Thursday, March 23, 2017

Religious Killings Are Back On The Streets Of London The Message Is Clear!


Religious Killings Are Back
On The Streets Of London
The Message Is Clear!

Beware, Raw Terrorism!

By Nicholas Ashton, CEO/CIO, CommSmart Global Group

Search the Internet or have lived the problem, Sectarian Violence and/or
sectarian strife is violence inspired by sectarianism, that is, between different sects of one particular mode of ideology or religion within a nation/community. 

Religious segregation often plays a role in the sectarian violence.

In London yesterday, blood was purposely spilled. 

Through social media and Smartphones, not only captured in its morbid display of hatred, the killer got his 15 minutes of fame which stopped the world, as all watched in horror.

A Lone Wolf obsessed with what we can only assume was Radical Islamic extremism became front and center after the fact.

The unknown lone wolf acted on the anniversary of the Belgian attack and UK law enforcement was prepared as always for something, where, when and how was totally unknown.


Those that believe we should stop a 'lone wolf' do not understand the first thing about radical nutjobs!  They are unknown until it happens!

Someone somewhere does know something and will only click one the deed has been carried out.  Socially, lone wolfs do leave 'bread crumbs' of information which can only be put together 'after the fact'Dozens of armed police swoop on address in Birmingham ‘where car used in London terror attacks was rented from’ and 'take a number of people into custody'

The car was used yet again to start the terroristic event and no one could have known their day on the iconic Westminister Bridge would have been shattered in such a manner.

This brings a whole new perspective to security in the capitals of the world, not just for public gatherings, but the man in a street situation.  Normal everyday activities are now in the cross-hairs.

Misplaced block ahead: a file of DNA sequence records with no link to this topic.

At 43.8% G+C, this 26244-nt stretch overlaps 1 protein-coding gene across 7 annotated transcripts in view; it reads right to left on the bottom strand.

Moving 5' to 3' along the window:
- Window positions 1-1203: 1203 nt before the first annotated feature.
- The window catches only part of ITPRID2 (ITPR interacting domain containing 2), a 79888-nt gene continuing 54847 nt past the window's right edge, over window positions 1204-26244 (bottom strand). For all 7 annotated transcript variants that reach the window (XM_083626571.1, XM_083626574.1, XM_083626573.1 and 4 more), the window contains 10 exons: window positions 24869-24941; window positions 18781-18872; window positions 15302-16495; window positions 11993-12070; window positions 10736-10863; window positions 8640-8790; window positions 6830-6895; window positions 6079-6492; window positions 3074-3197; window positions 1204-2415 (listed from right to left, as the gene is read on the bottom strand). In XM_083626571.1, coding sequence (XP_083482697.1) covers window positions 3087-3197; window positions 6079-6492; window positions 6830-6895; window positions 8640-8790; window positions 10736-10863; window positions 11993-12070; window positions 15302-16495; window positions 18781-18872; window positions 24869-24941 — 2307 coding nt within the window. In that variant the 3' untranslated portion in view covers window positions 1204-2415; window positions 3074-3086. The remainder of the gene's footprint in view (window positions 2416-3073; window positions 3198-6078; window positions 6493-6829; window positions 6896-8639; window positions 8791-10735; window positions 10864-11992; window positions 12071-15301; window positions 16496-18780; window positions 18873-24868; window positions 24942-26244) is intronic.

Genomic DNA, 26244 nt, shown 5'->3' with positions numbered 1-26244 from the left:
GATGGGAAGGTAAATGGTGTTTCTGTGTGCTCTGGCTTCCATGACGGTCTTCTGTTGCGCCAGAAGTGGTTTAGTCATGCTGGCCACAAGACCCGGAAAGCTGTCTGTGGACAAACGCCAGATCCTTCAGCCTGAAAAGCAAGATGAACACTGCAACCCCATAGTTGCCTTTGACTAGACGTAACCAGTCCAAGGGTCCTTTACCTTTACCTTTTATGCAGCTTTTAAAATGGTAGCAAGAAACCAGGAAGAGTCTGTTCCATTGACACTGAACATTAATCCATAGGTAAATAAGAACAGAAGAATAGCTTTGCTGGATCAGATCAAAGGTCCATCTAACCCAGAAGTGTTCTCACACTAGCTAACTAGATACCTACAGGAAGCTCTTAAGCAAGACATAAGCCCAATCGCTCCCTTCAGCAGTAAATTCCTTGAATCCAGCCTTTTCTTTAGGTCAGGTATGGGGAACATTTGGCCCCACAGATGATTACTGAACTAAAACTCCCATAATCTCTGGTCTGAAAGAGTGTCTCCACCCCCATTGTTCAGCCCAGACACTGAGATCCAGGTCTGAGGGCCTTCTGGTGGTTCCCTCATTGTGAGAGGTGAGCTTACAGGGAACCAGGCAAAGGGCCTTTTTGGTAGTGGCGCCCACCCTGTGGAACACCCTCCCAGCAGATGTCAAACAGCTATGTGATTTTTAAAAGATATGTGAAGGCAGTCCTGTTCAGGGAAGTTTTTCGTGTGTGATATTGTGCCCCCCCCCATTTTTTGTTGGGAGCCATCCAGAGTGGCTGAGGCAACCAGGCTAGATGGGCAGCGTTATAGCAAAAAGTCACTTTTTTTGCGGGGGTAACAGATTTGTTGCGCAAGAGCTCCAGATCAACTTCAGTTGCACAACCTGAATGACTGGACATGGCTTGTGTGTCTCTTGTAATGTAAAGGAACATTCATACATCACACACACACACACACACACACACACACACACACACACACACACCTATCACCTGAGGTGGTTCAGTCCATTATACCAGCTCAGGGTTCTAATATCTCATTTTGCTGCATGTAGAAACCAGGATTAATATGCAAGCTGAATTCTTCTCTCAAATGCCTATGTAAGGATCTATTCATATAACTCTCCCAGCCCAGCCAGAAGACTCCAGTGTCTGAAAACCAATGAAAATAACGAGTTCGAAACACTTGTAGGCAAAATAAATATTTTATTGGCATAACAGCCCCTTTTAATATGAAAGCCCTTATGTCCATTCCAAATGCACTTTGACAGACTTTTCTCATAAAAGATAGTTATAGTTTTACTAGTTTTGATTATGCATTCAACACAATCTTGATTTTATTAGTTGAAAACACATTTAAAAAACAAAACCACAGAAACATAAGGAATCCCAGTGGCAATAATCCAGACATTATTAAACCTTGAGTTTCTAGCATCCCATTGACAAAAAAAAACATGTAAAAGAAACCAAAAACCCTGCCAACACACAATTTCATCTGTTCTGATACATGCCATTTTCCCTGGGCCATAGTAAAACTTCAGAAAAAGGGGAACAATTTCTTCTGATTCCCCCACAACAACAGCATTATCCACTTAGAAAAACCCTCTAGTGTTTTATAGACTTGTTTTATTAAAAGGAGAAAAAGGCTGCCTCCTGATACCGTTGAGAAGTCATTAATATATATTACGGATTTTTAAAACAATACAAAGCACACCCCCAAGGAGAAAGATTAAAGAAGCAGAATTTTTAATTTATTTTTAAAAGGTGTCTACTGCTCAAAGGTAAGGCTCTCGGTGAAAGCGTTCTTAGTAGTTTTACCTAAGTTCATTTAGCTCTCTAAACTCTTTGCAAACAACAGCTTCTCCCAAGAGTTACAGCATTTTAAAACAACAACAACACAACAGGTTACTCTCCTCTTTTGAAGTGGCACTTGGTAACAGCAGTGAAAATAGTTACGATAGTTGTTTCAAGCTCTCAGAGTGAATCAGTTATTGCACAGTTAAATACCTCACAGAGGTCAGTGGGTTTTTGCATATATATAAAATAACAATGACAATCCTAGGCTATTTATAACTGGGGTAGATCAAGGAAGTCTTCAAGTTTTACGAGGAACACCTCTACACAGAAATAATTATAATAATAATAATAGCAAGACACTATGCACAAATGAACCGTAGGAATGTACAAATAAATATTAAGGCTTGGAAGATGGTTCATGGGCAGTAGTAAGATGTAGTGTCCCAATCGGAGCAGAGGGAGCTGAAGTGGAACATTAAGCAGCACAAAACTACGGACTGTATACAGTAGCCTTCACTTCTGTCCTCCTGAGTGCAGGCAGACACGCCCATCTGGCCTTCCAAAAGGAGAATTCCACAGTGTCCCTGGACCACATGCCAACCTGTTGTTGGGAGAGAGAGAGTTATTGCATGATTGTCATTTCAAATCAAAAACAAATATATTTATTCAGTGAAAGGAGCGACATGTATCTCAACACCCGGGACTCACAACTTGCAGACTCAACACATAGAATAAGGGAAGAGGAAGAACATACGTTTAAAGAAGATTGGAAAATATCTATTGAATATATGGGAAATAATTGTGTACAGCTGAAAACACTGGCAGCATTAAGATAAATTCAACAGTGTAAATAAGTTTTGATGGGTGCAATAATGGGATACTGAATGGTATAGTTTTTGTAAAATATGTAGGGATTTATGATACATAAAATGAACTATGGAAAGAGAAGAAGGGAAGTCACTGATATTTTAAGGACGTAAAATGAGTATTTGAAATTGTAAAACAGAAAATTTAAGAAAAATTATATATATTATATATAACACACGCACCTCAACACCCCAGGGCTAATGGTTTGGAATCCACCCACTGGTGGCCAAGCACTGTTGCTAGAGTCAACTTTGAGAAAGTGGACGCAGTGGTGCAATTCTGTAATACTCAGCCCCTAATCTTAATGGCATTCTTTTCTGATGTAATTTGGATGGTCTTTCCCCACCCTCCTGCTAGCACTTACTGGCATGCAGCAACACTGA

Is this a now the new attention-getting tactic to be used by terrorists?  

No bombs, no detection and no chance for that next event predictability factor. 

This killer had so called friends, worked somewhere and must have shown some signs in their conversational moments.  If you hear any type of threat to anyone or place, please tell the police immediately!

Everyone is a suspect and the need for profiling is demanded more than ever. 

Groups will be very concerned that this has put the spotlight on a color of skin, ethnicity etc.  A Muslim can be any color and really has no outward sign of his or her religion as any good Catholic or Jew. 


So who do we trust?  
No one! 

This graphic is how the radical Islamic Terrorists spread their words and incite!

The fear of the Lone Wolf or Wolf Pack has returned and did not use technology like a bomb or even a gun.  They used the oldest weapon known to man, a knife or cutting instrument.  Proving that basic methods are effective in spreading terror.  A butcher’s meat cleaver and kitchen knives to inflict death on a single brave man doing his duty for his nation.

Yesterday, terrorism went to yet another level of a Lone Wolf or Wolf Pack attack.  It can happen anywhere at any time to members of society.  

A police officer was murdered in cold blood at the heart of Great Britain in London. 

This morning all Public Safety departments worldwide will be analyzing the situation and the concerning content of this attack and its far-reaching ramifications.

A little background, terrorism on the streets is relatively new in this manner and Muslim terrorism against the West did not only occurred with the New York City attack on the World Trade Center.  It goes back much further and deeper.

Since the 16th century, there has been a sectarian conflict of varying intensity between Roman Catholics and Protestants in Ireland. This religious sectarianism is connected to a degree with nationalism. Northern Ireland has seen an inter-communal conflict for more than four centuries and there are records of religious ministers or clerics, the agents for absentee landlords, aspiring politicians, and members of the landed gentry stirring up and capitalizing on sectarian hatred and violence back as far as the late 18th century.